There is not much future in the détournement of complete novels, but during the transitional phase there might be a certain number of undertakings of this sort. Such a détournement gains by being accompanied by illustrations whose relationships to the text are not immediately obvious. In spite of undeniable difficulties, we believe it would be possible to produce an instructive psychogeographical détournement of George Sand’s Consuelo, which thus decked out could be relaunched on the literary market disguised under some innocuous title like “Life in the Suburbs,” or even under a title itself detourned, such as “The Lost Patrol.” (It would be a good idea to reuse in this way many titles of deteriorated old films of which nothing else remains, or of films which continue to deaden the minds of young people in the cinema clubs.)

Metagraphic writing, no matter how outdated its plastic framework may be, presents far richer opportunities for detourning prose, as well as other appropriate objects or images. One can get some idea of this from the project, conceived in 1951 but eventually abandoned for lack of sufficient financial means, which envisaged a pinball machine arranged in such a way that the play of the lights and the more or less predictable trajectories of the balls would form a metagraphic-spatial composition entitled Thermal Sensations and Desires of People Passing by the Gates of the Cluny Museum Around an Hour after Sunset in November. We have since come to realize that a situationist-analytic enterprise cannot scientifically advance by way of such works. The means nevertheless remain suitable for less ambitious goals.

It is obviously in the realm of the cinema that détournement can attain its greatest effectiveness and, for those concerned with this aspect, its greatest beauty.

The powers of film are so extensive, and the absence of coordination of those powers is so glaring, that virtually any film that is above the miserable average can provide matter for endless polemics among spectators or professional critics. Only the conformism of those people prevents them from discovering equally appealing charms and equally glaring faults even in the worst films. To cut through this absurd confusion of values, we can observe that Griffith’s Birth of a Nation is one of the most important films in the history of the cinema because of its wealth of innovations. On the other hand, it is a racist film and therefore absolutely does not merit being shown in its present form. But its total prohibition could be seen as regrettable from the point of view of the secondary, but potentially worthier, domain of the cinema. It would be better to detourn it as a whole, without necessarily even altering the montage, by adding a soundtrack that made a powerful denunciation of the horrors of imperialist war and of the activities of the Ku Klux Klan, which are continuing in the United States even now.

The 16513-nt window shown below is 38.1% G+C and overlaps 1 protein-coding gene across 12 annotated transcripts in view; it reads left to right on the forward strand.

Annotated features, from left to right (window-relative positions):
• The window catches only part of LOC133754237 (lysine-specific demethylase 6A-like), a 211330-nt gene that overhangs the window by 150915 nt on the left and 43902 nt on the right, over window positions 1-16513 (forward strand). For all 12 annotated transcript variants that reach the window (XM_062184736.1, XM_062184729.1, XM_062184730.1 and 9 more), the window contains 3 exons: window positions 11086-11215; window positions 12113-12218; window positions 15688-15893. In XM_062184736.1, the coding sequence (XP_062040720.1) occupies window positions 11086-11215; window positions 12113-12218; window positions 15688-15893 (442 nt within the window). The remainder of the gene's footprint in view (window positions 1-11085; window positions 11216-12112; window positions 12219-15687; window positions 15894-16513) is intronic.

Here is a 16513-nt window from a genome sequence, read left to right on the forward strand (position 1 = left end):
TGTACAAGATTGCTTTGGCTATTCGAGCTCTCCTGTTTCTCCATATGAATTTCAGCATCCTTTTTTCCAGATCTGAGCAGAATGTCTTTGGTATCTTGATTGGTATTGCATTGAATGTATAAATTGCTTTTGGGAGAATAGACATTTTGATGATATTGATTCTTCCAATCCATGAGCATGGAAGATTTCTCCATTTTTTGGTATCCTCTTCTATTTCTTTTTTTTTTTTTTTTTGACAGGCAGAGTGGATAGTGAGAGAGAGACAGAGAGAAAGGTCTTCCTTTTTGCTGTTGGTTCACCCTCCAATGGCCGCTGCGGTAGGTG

Such a détournement — a very moderate one — is in the final analysis nothing more than the moral equivalent of the restoration of old paintings in museums. But most films only merit being cut up to compose other works. This reconversion of preexisting sequences will obviously be accompanied by other elements, musical or pictorial as well as historical. While the cinematic rewriting of history has until now been largely along the lines of Sacha Guitry’s burlesque re-creations, one could have Robespierre say, before his execution: “In spite of so many trials, my experience and the grandeur of my task convinces me that all is well.” If in this case an appropriate reuse of a Greek tragedy enables us to exalt Robespierre, we can conversely imagine a neorealist-type sequence, at the counter of a truck stop bar, for example, with one of the truck drivers saying seriously to another: “Ethics was formerly confined to the books of the philosophers; we have introduced it into the governing of nations.” One can see that this juxtaposition illuminates Maximilien’s idea, the idea of a dictatorship of the proletariat.(3)

The light of détournement is propagated in a straight line. To the extent that new architecture seems to have to begin with an experimental baroque stage, the architectural complex — which we conceive as the construction of a dynamic environment related to styles of behavior — will probably detourn existing architectural forms, and in any case will make plastic and emotional use of all sorts of detourned objects: careful arrangements of such things as cranes or metal scaffolding replacing a defunct sculptural tradition. This is shocking only to the most fanatical admirers of French-style gardens. It is said that in his old age D’Annunzio, that pro-fascist swine, had the prow of a torpedo boat in his park. Leaving aside his patriotic motives, the idea of such a monument is not without a certain charm.

If détournement were extended to urbanistic realizations, not many people would remain unaffected by an exact reconstruction in one city of an entire neighborhood of another. Life can never be too disorienting: détournement on this level would really make it beautiful.